Saturday, 14 February 2015

A Couple of Nights at Brown's Hotel in Laugharne- an ambition realised

It's quite true what Dylan Thomas said about Laugharne: 'and there is nowhere like it anywhere at all';  having visited three times for the day, I was keen to stay for a longer time. Over the years, I've read several biographies of Dylan Thomas and some of his poetry, and loved the Richard Burton reading of Under Milk Wood, and wanted to imbibe more of the atmosphere of Laugharne.
Brown's Hotel is reputedly where Thomas drank, so I was thrilled to be staying there for what turned out to be the most sparklingly bright and sunny three days for months. You can see the bright blue sky in many of the photos:
and on down the road to the The Town Hall, Laugharne is apparently one of the oldest self governing townships in Britain, the Corporation is presided over by the Portreeve wearing his chain of golden cockle shells.
 And from there I noticed a silversmith advertising that the shop was open, and within half an hour of arriving in Laugharne, I'd bought a fab bangle from Quicksilver Jewellery, from a silversmith whose son has recently moved to Swindon and loves it because he could afford to buy a house, enjoys being able to cycle locally, and has a job near where he lives. It's well worth a visit if you like hand designed silver jewellery:
From there it's a short walk to the estuary with the imposing castle, there's been a castle on the site since 1116.
 I took lots of photographs of it, and think it's worth including them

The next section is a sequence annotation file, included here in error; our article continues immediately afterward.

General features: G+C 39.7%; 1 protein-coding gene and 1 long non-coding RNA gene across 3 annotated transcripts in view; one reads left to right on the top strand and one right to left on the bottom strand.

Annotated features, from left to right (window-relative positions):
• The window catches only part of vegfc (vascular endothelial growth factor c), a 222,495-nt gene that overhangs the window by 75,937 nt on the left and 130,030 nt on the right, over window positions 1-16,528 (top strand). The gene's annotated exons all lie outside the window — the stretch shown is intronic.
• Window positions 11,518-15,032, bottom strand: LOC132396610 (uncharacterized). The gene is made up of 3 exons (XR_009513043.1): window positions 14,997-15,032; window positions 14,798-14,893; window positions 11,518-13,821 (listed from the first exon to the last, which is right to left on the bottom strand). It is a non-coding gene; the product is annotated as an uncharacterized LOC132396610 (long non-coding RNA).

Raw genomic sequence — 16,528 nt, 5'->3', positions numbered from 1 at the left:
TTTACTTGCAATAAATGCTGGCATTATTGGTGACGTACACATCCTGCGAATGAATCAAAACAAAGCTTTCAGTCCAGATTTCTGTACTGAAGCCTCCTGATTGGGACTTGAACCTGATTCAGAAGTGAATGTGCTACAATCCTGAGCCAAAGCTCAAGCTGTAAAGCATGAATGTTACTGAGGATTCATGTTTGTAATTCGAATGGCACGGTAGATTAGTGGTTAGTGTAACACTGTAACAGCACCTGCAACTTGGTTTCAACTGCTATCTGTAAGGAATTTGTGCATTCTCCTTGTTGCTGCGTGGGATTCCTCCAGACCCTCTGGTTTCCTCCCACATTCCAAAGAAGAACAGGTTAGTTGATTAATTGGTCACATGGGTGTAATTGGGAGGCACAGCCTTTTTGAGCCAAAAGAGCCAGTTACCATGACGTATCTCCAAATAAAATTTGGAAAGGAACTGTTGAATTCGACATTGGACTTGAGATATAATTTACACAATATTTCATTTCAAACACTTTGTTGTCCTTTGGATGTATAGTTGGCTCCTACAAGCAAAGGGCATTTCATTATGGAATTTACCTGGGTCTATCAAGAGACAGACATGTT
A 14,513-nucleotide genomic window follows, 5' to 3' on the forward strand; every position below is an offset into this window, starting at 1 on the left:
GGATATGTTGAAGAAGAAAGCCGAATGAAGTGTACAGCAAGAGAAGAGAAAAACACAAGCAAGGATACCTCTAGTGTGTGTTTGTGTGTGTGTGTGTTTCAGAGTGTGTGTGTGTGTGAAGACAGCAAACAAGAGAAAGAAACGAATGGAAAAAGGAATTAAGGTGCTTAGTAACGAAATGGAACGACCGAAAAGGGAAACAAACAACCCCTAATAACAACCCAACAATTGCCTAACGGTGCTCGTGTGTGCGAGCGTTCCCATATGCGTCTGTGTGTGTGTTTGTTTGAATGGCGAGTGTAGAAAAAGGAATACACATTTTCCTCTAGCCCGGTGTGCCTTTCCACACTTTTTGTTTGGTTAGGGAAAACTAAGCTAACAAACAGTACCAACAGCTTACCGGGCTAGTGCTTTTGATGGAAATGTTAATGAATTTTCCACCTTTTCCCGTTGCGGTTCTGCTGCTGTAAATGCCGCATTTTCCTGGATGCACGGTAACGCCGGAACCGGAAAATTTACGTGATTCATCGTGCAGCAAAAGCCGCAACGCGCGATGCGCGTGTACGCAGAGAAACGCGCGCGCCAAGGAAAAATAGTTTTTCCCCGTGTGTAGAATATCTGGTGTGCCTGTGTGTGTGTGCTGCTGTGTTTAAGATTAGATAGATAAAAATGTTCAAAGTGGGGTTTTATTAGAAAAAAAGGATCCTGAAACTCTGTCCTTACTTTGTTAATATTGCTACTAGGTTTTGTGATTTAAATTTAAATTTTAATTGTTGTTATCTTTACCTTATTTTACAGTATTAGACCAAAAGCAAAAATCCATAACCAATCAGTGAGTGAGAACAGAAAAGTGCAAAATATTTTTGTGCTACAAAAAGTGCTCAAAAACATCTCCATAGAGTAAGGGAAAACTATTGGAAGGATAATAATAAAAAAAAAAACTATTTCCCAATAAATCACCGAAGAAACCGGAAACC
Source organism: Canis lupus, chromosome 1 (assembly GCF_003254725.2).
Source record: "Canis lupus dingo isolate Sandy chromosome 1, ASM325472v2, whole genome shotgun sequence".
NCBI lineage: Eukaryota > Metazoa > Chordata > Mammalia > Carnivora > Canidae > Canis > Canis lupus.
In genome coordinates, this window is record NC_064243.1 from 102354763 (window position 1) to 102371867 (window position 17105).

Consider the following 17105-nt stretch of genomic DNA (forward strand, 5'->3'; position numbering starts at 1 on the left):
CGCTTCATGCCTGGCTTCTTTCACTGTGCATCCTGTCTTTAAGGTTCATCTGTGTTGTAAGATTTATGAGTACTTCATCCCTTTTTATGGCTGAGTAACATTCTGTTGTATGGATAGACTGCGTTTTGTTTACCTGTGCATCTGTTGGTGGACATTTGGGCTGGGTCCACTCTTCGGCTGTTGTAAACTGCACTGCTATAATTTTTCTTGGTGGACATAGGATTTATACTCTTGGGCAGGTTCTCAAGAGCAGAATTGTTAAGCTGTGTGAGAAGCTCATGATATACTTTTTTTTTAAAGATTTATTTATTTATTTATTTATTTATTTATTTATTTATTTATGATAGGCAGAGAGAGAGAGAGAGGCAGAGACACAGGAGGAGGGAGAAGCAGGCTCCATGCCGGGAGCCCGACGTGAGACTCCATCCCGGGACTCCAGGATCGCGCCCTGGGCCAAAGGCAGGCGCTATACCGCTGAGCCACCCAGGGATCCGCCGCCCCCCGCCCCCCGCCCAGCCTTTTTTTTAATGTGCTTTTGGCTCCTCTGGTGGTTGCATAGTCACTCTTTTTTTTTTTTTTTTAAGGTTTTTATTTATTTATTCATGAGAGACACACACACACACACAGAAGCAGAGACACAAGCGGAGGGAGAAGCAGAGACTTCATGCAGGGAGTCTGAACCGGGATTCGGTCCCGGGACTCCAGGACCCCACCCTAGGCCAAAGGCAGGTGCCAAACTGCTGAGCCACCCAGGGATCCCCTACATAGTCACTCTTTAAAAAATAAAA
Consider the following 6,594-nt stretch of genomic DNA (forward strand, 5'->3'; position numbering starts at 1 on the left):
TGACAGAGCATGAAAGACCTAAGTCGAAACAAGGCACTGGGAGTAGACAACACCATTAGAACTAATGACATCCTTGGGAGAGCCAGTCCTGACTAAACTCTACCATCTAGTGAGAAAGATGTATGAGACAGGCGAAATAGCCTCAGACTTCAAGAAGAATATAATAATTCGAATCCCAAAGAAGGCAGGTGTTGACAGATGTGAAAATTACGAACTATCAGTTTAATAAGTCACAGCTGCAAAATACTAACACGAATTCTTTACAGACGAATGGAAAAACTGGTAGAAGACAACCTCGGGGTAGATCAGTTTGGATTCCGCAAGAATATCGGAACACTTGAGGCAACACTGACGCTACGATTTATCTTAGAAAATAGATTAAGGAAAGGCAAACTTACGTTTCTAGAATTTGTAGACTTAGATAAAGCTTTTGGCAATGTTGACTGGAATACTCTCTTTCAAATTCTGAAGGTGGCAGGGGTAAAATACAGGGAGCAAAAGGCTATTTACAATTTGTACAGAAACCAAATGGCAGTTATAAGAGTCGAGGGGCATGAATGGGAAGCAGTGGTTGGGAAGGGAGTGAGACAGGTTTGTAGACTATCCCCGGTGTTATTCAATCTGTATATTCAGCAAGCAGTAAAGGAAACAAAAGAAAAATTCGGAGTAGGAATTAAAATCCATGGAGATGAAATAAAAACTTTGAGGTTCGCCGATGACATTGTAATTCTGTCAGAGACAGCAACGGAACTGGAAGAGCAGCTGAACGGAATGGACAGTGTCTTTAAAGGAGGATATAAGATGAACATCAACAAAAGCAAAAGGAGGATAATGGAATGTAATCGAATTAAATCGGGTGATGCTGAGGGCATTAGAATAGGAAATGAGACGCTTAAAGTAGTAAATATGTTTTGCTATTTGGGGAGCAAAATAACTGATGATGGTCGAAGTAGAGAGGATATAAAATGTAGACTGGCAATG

From there we walked to the converted garage where Thomas wrote, and which has been left as if he's nipped out for a smoke, although of course he wouldn't have gone out to smoke in those days.
Just beyond the garage is the Boat House where he lived with Caitlin and their children from 1949-53
There's a great walk around the headland and coming back through Laugharne churchyard where Dylan and Caitlin are buried, she was interred after her death in 1994, 41 years after he'd been buried there:
Our first visit coincided with Caitlin's burial, we saw the coffin being lowered into the ground.
We walked out along the wall constructed into the estuary to reclaim land at Laugharne and create the marshes on the first day, and saw an amazing sunset as we climbed St John's Hill back to Laugharne
And back to Brown's Hotel.
Since posting this, Susan Carr has allowed me to use this fabulous painting she did of the boat house when she stayed in Laugharne.

She has captured the atmosphere so well.

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